Here is a letter we received with the accompanying magazine cover from a major force in production-side agriculture in Salinas:
“Duke” is quickly becoming a legend around here in Salinas. Many growers living on ranches have had to get rid of family pets, fence them in, chain them up, yet in Ohio you can pose with them in a middle of a field of your strawberries.
It still hasn’t been proven how the spinach got contaminated in 2006 and, certainly, domestic pets may not be a major issue, in any event, pets are basically banned from ranches in California.
It was always an image that tugged on the heartstrings as one would see growers driving around with their labs (or other appropriate hunting breed) in the backs of their pick ups. Now the dogs stay home all day. One friend told me his dogs are totally depressed.
But not ole Duke here….
Who says we don’t need to take these standards nationwide? Given the editor’s own comments on page 66 and the content of the publication, the cover image is inappropriate.
I don’t want to burst the bubble of the Klco family who seem like very nice people and great farmers, but where are their hair nets? Has their water source been audited 3 times this month? How large is their buffer zone? Do they have lot level traceability?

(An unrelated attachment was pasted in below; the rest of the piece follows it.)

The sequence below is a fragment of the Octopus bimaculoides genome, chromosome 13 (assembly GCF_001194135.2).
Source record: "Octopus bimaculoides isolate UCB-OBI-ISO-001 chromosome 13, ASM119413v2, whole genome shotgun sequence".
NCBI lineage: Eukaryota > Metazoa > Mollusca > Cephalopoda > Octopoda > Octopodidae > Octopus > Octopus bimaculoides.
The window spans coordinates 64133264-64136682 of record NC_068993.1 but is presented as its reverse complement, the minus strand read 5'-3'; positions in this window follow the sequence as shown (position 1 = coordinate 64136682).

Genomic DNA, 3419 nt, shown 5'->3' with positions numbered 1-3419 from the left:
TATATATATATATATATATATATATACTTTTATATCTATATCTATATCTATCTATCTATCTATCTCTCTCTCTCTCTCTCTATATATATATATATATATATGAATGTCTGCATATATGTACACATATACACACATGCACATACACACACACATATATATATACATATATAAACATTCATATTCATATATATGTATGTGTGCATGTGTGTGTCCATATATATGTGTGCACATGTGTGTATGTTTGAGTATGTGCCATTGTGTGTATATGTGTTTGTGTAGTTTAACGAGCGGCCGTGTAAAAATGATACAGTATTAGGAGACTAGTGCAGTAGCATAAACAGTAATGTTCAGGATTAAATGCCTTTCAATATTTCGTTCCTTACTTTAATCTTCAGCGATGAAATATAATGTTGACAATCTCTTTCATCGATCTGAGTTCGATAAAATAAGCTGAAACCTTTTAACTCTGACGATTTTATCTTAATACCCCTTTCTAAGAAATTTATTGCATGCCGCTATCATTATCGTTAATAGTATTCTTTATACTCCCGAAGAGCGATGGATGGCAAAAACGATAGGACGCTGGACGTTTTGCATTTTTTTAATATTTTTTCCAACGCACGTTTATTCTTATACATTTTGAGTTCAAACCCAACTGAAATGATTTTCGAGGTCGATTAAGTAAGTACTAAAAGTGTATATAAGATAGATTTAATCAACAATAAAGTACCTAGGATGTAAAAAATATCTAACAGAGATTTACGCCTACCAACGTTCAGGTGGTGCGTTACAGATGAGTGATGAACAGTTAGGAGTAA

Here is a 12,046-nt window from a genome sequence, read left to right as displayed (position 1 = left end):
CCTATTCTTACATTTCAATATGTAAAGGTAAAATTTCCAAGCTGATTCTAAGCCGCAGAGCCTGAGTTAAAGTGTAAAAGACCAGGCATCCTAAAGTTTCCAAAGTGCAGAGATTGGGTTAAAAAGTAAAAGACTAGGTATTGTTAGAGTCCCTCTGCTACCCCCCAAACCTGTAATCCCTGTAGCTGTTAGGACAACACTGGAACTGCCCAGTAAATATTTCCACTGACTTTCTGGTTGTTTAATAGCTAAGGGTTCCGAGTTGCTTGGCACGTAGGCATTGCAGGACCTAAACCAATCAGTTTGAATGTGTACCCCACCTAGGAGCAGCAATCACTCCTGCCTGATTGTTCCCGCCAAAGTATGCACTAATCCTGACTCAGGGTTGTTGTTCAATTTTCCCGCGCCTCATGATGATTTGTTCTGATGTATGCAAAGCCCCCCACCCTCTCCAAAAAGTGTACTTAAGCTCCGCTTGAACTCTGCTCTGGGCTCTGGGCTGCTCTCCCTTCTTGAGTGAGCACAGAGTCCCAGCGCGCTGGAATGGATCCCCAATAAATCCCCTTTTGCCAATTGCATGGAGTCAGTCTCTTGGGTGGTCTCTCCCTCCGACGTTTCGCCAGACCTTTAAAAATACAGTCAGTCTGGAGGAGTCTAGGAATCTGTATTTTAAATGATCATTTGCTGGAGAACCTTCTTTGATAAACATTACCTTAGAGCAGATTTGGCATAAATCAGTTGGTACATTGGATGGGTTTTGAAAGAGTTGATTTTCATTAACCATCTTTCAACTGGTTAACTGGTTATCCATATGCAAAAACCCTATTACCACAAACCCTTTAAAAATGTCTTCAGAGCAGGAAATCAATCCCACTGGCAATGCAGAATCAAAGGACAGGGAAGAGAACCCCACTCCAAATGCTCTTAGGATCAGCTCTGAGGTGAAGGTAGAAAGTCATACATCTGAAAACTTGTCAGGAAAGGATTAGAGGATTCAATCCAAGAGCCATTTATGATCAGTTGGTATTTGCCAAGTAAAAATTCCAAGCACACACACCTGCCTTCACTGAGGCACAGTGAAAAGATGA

This publication should be more aware of what’s really going on in terms of food safety and farming.
Rainbow Farms sounds like a wonderful place and the Klco family wonderful people. The history is admirable, and they’ve even put this first generation farm into a Farmland Preservation program.
Yes, it would have been better if the publication was more focused on setting a better food safety example rather than allowing a picture to be published so prominently that it sets a questionable example.
Rainbow Farms seems to sell mostly U-Pick, from a Farmstand or from various Farmer’s Markets. This takes the company pretty much off the grid as far as the produce industry goes.
Perhaps, eventually, we will get to the point where we address food safety risks from this sector of the industry.
Right now, as we discussed in our piece, Food Safety And ‘Locally Grown,’ our bigger concern is commercial buyers who have completely different standard or no standards at all for locally grown produce than they do for their normal suppliers.
Not only is this unfair — it doesn’t make sense. Either these things really help food safety, and so should be uniformly required, or they don’t.
That is why this picture of the happy family and the happy pooch is arousing such resentment in Salinas. It reminds those farmers of a double standard and a country lifestyle now gone forever.